Once I had gotten the hair to an orange, I rinsed and clarified again.  Here the hair will feel a little course, however you do not want to apply a conditioner as the lightening session is still open.  If you apply a conditioner, it will coat the hair and then make the next lifting harder.  Therefore, keep the hair well open and only using a clarifier to remove that lightener.  Once you have rinsed and clarified for around 3 to 5 minutes, you towel dry and then rough dry the hair with a hairdryer.

Step Four - Second lightening 

Unlike the first stripping/lightening it is now important you rough dry the hair with a hairdryer.  The hair will feel course and will need to be carefully combed.  However, the second lightening is the key one.  In the first, you have stripped out a lot of the pigment and got the hair to an orange shade.  The next lifting is designed to kick out all the unwanted orange and lift the hair up to a pale yellow.  Mixing new and then applying the non ammonia lightener or stripper to dry hair, means it will not be diluted so you can retain a shorter safe development.  Apply the Stripper or non-ammonia lightener carefully with the tint brush, starting with any areas that appear to be a deeper orange.  Avoid the roots as much as you can as these will lift faster.  Once you have applied all the Stripper or lightener to the dry hair, you will very quickly notice it lifting again.  Remember, the session is still open from previously (as you clarified and did not condition), plus the lightener has been applied to dry hair.  Therefore, you will see a much faster lift happening.  You ideally want to leave the second Stripping/Lifting for 30 minutes.  However, keep wiping very small threads of hair every 5 minutes with a piece of tissue and look for lack of orange and a clear pale yellow.  If the hair is orange, it will not tone to white.  Therefore, you want to be looking for a depth and tone the same colour as the inside of a banana peel.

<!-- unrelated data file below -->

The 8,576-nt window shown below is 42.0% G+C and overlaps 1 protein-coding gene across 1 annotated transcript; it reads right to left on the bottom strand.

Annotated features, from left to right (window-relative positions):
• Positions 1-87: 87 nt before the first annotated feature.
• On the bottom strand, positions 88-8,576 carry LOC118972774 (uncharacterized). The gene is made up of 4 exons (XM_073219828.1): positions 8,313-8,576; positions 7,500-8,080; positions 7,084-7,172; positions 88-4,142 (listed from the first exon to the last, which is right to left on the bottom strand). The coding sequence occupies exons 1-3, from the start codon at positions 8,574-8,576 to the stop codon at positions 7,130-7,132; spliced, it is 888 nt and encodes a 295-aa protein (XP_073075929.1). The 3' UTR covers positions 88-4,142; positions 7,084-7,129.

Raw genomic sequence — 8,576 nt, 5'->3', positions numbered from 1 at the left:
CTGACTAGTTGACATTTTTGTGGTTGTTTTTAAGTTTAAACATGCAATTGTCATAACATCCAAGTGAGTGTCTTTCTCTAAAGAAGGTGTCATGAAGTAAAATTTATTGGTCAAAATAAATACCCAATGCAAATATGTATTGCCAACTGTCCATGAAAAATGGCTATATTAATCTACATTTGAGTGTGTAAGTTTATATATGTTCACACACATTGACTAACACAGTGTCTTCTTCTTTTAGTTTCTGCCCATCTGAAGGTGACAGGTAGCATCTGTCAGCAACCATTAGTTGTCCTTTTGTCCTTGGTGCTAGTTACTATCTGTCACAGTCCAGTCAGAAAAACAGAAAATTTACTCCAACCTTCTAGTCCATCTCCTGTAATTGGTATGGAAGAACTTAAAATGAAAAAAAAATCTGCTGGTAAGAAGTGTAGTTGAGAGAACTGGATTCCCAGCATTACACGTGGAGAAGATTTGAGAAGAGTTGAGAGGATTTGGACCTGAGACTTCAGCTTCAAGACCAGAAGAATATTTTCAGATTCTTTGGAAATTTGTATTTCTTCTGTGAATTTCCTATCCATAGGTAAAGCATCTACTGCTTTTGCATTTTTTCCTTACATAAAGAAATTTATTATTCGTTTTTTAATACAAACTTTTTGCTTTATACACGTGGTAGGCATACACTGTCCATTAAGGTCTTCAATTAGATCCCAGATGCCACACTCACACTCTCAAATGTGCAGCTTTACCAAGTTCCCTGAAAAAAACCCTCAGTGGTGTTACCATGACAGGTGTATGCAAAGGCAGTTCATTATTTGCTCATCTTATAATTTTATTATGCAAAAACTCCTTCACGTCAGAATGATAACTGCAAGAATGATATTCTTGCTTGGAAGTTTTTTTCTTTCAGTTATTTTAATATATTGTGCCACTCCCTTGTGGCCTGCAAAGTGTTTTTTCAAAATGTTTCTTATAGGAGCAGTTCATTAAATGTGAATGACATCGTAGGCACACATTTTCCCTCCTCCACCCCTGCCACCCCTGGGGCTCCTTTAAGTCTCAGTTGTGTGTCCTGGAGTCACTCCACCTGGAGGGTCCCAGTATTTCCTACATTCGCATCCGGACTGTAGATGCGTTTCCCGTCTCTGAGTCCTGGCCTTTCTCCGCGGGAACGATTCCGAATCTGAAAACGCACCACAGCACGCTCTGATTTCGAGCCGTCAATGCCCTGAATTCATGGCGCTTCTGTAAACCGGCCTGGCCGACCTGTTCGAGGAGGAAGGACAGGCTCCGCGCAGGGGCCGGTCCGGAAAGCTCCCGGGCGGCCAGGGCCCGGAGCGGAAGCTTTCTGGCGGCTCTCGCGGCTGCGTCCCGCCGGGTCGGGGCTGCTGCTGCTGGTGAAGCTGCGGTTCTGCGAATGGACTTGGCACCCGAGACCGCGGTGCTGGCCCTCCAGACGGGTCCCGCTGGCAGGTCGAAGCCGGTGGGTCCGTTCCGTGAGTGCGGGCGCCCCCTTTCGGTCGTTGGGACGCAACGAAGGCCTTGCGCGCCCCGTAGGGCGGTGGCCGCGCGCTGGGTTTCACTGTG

This photo was taken only 10 minutes after the second application was applied to the dry orange

Step Five - Rinsing Out Stripper and lightener and preparing to tone